Inception and Philosophy:

Ideas to Die for

Edited by Thorsten Botz-Bornstein

The human mind treats a new idea the way the body treats a strange protein -- it rejects it. -- Sir Peter B. Medawar, The Art of the Soluble (1967).

 

The idea that is not dangerous is not worthy of being called an idea at all. -- Elbert Hubbard

 

If there is anything that appears to you to be absolutely self-evident, you must distrust it. It is probably some joke that has been inserted in your brain. You can be certain of everything besides your most treasured certainties, because it was probably your aunts, grandparents, churches, authorities, and media that taught them to you and remain most invested in keeping you from second-guessing. -- Gianni Vattimo

Philosophy is... a spinning top.

Would you like to comprehend the details of Inception more profoundly? Join twenty-two philosophers as they examine the film for you. What is the nature of the world? Are there dreams in dreams? Can ideas really be as resilient and powerful as in the film? Is future mankind destined to exist in a world that cannot be truly conceived?"

 

Inception was the "existential heist film" of the year 2010. The spontaneous association of the film with philosophical dream theories suggests that Inception is underpinned by deep philosophical urges. Inception is the most philosophical, thought-provoking, and disturbing movie since The Matrix. It abounds with flashing insights, many of which seem to have been borrowed from philosophers. For thousands of years dreams represented a way of finding hidden memories, desires, and fears. In Inception and Philosophy, philosophers examine the complicated dream theme from various angles. On a first level, the film seems to be a thrilling illustration of Descartes’ dream argument because people cannot be sure that they are not dreaming. However, while Descartes called into question the reality of experience, he still held that our thoughts are our own. This fact is contested in Inception. 

Zhuangzi dreams he is a butterfly. Or is it the other way around? (from Sylvia Wenmacker's chapter).

In Inception and Philosophy, philosophers explore the Inception theme at a time when technology has made shared dreaming possible: computer users regularly jack in and populate worlds created by programming architects. Forty-three percent of "residents" of virtual worlds such as Second Life report that they feel as strongly about their virtual community as they feel about the real world. Are they walking away from the real world just as Cobb may have done? 

Some authors point to the problem of responsibility. In the dream, it doesn't matter that they are shooting and killing people, as they aren't people at all, but "just projections." Is there any ethic in dream-worlds? Or perhaps this is a tale from the business world, meaning that the major players in Inception are not the characters but corporations… Other authors reveal the film's deep religious concerns. Did you know that the term 'limbo' was originally used by Christian theologians to designate a place where the souls wait when they cannot go directly to heaven? Others elaborate on the Greek myth of Ariadne, the clue giver proffering a clue in the form of architecture...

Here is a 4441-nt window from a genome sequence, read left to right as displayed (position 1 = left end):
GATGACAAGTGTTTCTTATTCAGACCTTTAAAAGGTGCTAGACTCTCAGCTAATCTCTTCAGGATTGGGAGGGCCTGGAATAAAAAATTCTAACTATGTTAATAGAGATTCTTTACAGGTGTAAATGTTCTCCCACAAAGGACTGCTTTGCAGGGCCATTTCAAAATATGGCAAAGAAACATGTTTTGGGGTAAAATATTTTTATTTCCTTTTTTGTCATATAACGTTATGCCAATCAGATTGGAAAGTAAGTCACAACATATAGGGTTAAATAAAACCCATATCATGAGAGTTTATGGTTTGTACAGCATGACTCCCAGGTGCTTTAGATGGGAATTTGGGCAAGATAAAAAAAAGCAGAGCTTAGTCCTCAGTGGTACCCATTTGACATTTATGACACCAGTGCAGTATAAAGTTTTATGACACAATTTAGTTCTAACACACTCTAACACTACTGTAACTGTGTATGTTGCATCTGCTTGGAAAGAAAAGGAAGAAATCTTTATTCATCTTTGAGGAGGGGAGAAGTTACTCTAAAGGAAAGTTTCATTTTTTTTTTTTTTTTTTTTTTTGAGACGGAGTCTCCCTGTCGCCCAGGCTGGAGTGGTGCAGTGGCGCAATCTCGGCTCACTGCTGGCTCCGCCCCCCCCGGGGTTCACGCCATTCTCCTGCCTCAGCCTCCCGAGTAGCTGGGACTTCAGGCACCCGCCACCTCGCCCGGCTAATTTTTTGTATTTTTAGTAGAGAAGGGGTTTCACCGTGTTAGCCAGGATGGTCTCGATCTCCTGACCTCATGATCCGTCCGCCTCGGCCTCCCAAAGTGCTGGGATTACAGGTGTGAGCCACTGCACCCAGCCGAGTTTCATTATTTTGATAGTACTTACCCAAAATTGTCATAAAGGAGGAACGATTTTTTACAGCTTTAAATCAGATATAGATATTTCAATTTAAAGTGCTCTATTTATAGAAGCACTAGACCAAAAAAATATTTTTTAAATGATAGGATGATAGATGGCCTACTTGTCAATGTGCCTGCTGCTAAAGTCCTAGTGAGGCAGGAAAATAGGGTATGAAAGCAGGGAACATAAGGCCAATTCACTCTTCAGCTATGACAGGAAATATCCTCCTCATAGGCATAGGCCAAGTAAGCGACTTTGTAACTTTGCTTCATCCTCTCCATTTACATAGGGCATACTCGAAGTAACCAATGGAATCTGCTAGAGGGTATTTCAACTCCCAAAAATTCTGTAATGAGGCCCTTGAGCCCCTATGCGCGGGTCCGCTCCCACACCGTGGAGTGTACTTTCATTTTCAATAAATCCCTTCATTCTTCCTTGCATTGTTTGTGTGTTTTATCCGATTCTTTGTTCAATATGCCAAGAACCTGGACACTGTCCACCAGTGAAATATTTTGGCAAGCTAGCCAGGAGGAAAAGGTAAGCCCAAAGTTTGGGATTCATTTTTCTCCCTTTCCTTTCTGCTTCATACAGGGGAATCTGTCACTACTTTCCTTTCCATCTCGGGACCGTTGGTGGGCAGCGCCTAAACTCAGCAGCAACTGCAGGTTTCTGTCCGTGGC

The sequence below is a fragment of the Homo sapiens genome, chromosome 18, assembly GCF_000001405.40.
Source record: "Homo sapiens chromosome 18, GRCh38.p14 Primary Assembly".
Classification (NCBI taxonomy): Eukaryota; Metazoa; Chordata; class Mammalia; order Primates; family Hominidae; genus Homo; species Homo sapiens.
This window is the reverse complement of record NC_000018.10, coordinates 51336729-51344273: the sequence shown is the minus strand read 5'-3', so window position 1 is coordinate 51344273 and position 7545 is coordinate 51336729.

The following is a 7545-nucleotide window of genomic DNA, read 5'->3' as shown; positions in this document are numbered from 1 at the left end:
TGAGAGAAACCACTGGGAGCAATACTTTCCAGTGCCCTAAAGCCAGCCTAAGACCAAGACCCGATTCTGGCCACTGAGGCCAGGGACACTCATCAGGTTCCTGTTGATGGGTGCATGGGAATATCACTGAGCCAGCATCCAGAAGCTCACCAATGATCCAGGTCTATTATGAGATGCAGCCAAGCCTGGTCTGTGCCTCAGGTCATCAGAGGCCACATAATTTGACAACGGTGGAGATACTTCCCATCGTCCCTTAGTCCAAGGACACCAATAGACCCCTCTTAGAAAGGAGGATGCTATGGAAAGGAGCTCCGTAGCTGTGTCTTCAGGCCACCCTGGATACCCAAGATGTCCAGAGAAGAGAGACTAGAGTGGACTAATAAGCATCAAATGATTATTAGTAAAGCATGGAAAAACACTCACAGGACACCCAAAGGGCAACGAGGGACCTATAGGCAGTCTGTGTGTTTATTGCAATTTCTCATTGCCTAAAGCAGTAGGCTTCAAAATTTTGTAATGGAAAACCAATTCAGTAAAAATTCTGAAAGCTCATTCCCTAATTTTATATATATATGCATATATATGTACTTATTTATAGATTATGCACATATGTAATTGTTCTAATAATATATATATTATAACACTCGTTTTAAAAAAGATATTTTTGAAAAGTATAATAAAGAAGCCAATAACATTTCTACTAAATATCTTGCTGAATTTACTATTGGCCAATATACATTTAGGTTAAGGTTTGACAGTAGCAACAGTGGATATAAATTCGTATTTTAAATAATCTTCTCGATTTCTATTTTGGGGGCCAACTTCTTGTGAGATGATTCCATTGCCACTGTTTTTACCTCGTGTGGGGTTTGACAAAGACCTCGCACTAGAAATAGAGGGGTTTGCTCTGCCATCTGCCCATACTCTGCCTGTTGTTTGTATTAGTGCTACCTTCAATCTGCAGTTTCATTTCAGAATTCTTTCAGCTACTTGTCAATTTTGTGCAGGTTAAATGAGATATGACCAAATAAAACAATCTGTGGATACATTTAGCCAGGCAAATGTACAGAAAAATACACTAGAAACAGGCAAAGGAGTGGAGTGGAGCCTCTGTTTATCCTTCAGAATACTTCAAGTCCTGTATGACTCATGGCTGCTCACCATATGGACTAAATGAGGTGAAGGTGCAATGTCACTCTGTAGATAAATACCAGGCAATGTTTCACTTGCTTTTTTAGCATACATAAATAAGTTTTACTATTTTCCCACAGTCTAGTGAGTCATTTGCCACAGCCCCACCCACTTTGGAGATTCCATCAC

Are collective dreams possible? ++ How many layers of identity do people have? ++ Are embedded dreams psychologically possible? ++ Are the characters of Inception right that logical inconsistencies encourage us to wake up from a dream? ++ Do dreams think? ++ Does reasoning occur more quickly below the level of consciousness? ++ Is it neurobiologically and psychologically possible to enter each others' dreams? ++ Did the team in fact succeed in "implanting" an idea? ++ What makes the real world in Inception more real than dream worlds? ++ What is so scary about being in a dream world? ++ Can First Life problems be solved in Second Life? ++ Are we simultaneously living in different realities? ++ Is there an architecture of the mind?

Meet the authors: The Inception and Philosophy Video (3 min)

Psychoanalysts might see the entire script of Inception as the dream of a neurotic subject. The film also raises questions of cognitive science and neuroscience. Does reasoning occur more quickly below the level of consciousness? Is it neurobiologically and psychologically possible to enter each others' dreams? 

Contents

Introduction: Who’s Putting Ideas in Your Head?

 

 

Level 1: Come Back to Reality, Please

 

1. How to Keep Track of Reality

SYLVIA WENMACKERS

 

2. The Mad Neuroscience of Inception

BERIT BROGAARD

 

3. Inception and Deception

NATHAN ANDERSEN

 

4. Plugging in to the Experience Machine

MICHAEL RENNETT

 

Level 2: We’re Not in Your Dream

 

5. You Have No Idea

JANET TESTERMAN

 

6. The Business of Inception

DANIEL P. MALLOY

 

7. Mental Burglary

MARCUS SCHULZKE

 

8. Right and Wrong in Dreams

JOSEPH G ARVIN

 

Level 3: The Infinite Staircase

 

9. Ariadne’s Clue to Life, the Universe, and Everything

THOMAS KAPPER

 

10. Once Upon a Time

RANDALL E. AUXIER

 

11. The Story of Reality

EMILIE DIONNE

 

12. Butterfly and Spinning Top

HIU M. CHAN

 

Level 4: The Most Resilient Parasite

 

13. Dream Bigger, Darling

JOSHUA RICHARDSON AND ORA MCWILLIAMS

 

14. Shared Dreams in Virtual Worlds

MATTHEW BROPHY

15. The Movie as a Thinking Machine

THORSTEN BOTZ-BORNSTEIN

 

16. Where Time Stands Still

INDALECIO GARCIA

 

Level 5: Downwards Is the Only Way Forwards

 

17. Dreams, Mourning, and Desire

NICOLAS FLOURY

 

18. The Undiscovered Country Called Experience

JASON J. HOWARD

 

19. Inception’s Faith in Everyday Life

CHRISTOPHE D. RINGER

 

20. Building and Dwelling in Inception

VALENTIN HUSSON

 

21. Dream Time

RANDALL E. AUXIER

 

 

Some of Our Totems

 

Just Projections of Someone’s Subconscious

Architectural Code

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